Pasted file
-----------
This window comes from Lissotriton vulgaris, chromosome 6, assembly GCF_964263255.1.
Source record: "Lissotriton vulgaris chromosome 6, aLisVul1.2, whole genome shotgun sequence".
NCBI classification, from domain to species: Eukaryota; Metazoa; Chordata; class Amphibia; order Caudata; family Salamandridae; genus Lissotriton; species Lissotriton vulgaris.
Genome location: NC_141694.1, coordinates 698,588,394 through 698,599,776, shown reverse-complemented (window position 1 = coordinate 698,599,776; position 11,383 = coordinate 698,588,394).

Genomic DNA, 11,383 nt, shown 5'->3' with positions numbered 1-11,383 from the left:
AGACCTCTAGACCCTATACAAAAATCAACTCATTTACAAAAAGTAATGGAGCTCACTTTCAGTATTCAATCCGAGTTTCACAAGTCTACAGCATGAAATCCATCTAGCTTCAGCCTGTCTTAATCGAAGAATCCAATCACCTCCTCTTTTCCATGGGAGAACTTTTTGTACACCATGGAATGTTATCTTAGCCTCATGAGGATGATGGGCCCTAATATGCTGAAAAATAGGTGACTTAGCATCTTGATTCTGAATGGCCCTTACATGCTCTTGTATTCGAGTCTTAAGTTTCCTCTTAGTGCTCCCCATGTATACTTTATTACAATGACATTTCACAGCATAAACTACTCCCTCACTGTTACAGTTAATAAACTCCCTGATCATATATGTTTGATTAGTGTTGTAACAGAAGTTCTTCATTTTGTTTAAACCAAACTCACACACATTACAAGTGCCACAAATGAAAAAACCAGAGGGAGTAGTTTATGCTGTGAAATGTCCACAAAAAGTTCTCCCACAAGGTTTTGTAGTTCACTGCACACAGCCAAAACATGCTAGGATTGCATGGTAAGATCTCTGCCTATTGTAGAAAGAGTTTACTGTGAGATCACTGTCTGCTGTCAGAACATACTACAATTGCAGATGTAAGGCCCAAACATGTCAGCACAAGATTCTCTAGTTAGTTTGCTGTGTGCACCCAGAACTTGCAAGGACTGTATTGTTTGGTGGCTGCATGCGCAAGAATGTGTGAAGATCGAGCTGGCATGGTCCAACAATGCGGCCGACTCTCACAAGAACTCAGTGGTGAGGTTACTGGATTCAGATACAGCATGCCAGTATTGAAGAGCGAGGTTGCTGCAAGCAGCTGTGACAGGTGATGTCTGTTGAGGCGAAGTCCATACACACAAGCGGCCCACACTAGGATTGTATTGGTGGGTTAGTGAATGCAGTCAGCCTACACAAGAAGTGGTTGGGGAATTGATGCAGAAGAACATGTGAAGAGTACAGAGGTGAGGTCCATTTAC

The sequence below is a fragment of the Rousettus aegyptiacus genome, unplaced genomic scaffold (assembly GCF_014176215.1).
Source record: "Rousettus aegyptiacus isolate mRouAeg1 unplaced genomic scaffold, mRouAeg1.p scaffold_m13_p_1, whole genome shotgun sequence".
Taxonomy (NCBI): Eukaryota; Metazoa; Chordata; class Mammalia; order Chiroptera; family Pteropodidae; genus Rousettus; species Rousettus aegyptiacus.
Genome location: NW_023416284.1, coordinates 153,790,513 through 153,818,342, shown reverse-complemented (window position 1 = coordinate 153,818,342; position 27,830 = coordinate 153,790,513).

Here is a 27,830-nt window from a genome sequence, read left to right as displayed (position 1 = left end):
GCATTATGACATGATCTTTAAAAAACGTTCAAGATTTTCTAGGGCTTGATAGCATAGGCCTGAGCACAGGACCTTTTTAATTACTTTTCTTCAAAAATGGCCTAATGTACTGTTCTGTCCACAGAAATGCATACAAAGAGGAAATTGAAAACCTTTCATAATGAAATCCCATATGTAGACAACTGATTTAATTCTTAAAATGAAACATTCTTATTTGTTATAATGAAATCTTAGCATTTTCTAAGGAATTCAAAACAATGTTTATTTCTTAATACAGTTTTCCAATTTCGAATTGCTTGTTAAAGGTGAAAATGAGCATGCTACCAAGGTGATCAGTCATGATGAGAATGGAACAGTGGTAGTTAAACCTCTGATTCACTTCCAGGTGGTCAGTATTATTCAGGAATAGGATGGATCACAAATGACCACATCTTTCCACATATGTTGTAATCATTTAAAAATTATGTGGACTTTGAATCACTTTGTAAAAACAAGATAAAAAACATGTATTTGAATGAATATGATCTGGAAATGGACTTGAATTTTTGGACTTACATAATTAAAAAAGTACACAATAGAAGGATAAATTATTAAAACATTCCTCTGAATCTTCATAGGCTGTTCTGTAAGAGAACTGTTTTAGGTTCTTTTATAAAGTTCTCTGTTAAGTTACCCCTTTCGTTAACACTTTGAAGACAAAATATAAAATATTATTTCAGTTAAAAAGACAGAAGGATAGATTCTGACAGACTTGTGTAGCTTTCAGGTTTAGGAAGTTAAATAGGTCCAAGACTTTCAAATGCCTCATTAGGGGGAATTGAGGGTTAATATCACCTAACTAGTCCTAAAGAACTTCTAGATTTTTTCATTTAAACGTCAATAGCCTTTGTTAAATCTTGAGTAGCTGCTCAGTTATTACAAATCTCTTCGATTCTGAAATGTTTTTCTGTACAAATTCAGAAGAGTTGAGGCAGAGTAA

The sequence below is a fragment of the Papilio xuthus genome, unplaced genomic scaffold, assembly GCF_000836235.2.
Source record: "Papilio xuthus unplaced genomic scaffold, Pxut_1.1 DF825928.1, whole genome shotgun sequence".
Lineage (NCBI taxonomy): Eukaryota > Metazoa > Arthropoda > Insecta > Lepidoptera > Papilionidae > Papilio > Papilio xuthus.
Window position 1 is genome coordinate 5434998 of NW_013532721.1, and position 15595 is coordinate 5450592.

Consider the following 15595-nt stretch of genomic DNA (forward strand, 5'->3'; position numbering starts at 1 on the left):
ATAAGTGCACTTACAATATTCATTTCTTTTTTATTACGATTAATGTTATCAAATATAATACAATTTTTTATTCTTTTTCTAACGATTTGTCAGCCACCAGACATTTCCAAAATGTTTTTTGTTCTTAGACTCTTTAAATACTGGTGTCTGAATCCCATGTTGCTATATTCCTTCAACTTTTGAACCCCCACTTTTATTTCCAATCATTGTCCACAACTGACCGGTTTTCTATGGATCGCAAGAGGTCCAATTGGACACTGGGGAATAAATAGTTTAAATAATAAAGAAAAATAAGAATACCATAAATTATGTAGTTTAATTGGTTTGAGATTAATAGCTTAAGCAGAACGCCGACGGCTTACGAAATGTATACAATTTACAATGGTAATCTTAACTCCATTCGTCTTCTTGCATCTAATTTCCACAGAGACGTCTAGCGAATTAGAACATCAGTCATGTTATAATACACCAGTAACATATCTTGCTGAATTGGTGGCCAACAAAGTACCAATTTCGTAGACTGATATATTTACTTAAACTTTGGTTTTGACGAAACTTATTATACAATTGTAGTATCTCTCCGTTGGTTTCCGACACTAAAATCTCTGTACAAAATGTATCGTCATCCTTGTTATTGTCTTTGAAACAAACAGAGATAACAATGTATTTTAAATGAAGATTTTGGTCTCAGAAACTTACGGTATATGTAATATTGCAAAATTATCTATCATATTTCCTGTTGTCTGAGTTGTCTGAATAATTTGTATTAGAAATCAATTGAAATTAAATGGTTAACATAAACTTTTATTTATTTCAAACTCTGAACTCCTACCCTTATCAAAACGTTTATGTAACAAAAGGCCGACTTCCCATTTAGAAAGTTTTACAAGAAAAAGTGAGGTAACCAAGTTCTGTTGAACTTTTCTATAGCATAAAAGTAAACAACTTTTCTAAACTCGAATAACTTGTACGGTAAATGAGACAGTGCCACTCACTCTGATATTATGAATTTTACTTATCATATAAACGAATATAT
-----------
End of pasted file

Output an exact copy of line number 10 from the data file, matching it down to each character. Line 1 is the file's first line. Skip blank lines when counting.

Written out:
Genome location: NW_023416284.1, coordinates 153,790,513 through 153,818,342, shown reverse-complemented (window position 1 = coordinate 153,818,342; position 27,830 = coordinate 153,790,513).